However, if you’re lucky, you might be able to locate these uncommon 1964 SMS pennies in estates and other unexpected environments. SMS pennies differ from regular 1964 and 1964 proof pennies in the following ways:

  • 1964 proof pennies are not reflective (or mirror-like) because of the SMS pennies’ satin finish.
  • In comparison to a circulation strike, the overall strike is considerably more defined and the 1964 SMS penny details are much clearer.
  • The rim of the 1964 SMS penny is one of the areas where the strong details stand out. The profile of the 1964 SMS penny rims is more like that of a 1964 proof penny, being more square.

So there you have it: a 1964 SMS penny isn’t really the kind of coin that you unexpectedly come upon in your grandma’s attic desktop and then sell for $5,000 at your neighborhood coin dealer.

If you believe you have one, have it certified by a professional 3rd-party coin grading company such as PCGS, NGC, ICG, or ANACS.

After that, if you want to sell it, hold a coin auction or contact a coin dealer and negotiate with them about the value of the coin:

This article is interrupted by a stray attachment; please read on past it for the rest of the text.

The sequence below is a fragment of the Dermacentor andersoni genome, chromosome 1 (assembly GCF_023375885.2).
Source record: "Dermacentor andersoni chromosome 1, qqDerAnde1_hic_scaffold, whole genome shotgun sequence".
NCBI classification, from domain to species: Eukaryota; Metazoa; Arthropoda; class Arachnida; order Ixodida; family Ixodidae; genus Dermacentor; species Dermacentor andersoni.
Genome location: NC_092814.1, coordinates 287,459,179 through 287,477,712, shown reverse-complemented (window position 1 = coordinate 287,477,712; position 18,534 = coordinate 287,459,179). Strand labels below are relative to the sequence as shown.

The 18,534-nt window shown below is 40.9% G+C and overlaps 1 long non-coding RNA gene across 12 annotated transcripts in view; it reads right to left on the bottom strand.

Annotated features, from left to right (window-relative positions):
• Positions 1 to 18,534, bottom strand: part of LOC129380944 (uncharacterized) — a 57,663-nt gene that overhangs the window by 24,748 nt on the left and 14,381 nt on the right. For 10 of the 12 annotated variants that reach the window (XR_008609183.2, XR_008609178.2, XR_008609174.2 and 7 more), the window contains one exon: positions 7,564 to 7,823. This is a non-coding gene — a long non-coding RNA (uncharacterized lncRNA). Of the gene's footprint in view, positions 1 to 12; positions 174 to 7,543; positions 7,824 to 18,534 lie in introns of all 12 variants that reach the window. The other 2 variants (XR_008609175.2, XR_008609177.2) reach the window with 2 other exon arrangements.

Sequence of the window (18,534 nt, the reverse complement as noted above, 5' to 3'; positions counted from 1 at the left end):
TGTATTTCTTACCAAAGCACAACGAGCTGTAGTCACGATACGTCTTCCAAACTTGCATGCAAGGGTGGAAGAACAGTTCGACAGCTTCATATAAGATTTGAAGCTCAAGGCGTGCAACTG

• $1,500 or $3,000 is the approximate value of certain SMS pennies in 1964.
  • There are additional items worth more than the $5,000 average price.
  • At a 2005 auction for a “Red” specimen in MS-67, the record price for a 1964 SMS penny was $11,500.

It’s critical to know that your 1964 SMS penny is genuine. These coins did not exist in the SMS set, so don’t expect to see them in change.

You may still determine if these cents are genuine or not, though. The square edge of this 1964 penny will come as a surprise.

Don’t forget to check these details if you want to determine the genuineness of your penny; such a form looks similar to the 1964 proof penny.

These coins are considered extremely rare because of the scarcity of experts’ estimates that there are only 20 to 50 sets in existence. Many of the 1964 SMS coins may have been lost, destroyed, or thrown away because it only partially explained their mystery status by early 1993. Several individuals collect the 1964 SMS coins, while they are actually uncommon.

When you collect and sift through coins, it might be a fun hobby. However, it’s important to remember that a penny’s profit is taxable. Before turning your hobby into a business, look at what taxes you’ll have to pay on your income. We’re hoping that you’ve realized the 1964 penny value.